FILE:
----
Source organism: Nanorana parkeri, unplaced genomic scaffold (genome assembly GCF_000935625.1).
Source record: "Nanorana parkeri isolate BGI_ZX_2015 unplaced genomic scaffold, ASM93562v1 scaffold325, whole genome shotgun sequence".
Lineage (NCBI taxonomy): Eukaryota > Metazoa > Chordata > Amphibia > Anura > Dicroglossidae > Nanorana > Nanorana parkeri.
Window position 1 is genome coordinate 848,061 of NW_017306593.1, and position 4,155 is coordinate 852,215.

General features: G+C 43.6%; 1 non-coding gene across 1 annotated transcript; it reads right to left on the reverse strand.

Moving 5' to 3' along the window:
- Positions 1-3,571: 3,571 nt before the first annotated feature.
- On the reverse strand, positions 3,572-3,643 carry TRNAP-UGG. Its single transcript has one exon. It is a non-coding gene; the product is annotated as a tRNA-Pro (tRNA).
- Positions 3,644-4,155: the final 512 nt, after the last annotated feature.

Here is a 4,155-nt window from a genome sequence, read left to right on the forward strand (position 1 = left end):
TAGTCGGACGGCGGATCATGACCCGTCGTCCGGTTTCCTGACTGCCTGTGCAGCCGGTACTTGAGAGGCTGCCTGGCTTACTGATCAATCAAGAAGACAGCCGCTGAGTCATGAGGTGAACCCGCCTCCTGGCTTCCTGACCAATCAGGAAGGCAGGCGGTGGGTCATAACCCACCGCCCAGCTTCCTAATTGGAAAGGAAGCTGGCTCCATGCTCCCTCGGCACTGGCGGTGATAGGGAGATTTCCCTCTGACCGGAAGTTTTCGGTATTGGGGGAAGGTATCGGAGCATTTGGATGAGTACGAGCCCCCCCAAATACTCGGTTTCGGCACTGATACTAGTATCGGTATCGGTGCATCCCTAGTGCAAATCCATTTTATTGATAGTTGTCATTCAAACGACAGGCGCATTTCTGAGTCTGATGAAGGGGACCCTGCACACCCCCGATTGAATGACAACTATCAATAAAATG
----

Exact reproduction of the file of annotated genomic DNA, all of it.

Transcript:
Source organism: Nanorana parkeri, unplaced genomic scaffold (genome assembly GCF_000935625.1).
Source record: "Nanorana parkeri isolate BGI_ZX_2015 unplaced genomic scaffold, ASM93562v1 scaffold325, whole genome shotgun sequence".
Lineage (NCBI taxonomy): Eukaryota > Metazoa > Chordata > Amphibia > Anura > Dicroglossidae > Nanorana > Nanorana parkeri.
Window position 1 is genome coordinate 848,061 of NW_017306593.1, and position 4,155 is coordinate 852,215.

General features: G+C 43.6%; 1 non-coding gene across 1 annotated transcript; it reads right to left on the reverse strand.

Moving 5' to 3' along the window:
- Positions 1-3,571: 3,571 nt before the first annotated feature.
- On the reverse strand, positions 3,572-3,643 carry TRNAP-UGG. Its single transcript has one exon. It is a non-coding gene; the product is annotated as a tRNA-Pro (tRNA).
- Positions 3,644-4,155: the final 512 nt, after the last annotated feature.

Here is a 4,155-nt window from a genome sequence, read left to right on the forward strand (position 1 = left end):
TAGTCGGACGGCGGATCATGACCCGTCGTCCGGTTTCCTGACTGCCTGTGCAGCCGGTACTTGAGAGGCTGCCTGGCTTACTGATCAATCAAGAAGACAGCCGCTGAGTCATGAGGTGAACCCGCCTCCTGGCTTCCTGACCAATCAGGAAGGCAGGCGGTGGGTCATAACCCACCGCCCAGCTTCCTAATTGGAAAGGAAGCTGGCTCCATGCTCCCTCGGCACTGGCGGTGATAGGGAGATTTCCCTCTGACCGGAAGTTTTCGGTATTGGGGGAAGGTATCGGAGCATTTGGATGAGTACGAGCCCCCCCAAATACTCGGTTTCGGCACTGATACTAGTATCGGTATCGGTGCATCCCTAGTGCAAATCCATTTTATTGATAGTTGTCATTCAAACGACAGGCGCATTTCTGAGTCTGATGAAGGGGACCCTGCACACCCCCGATTGAATGACAACTATCAATAAAATG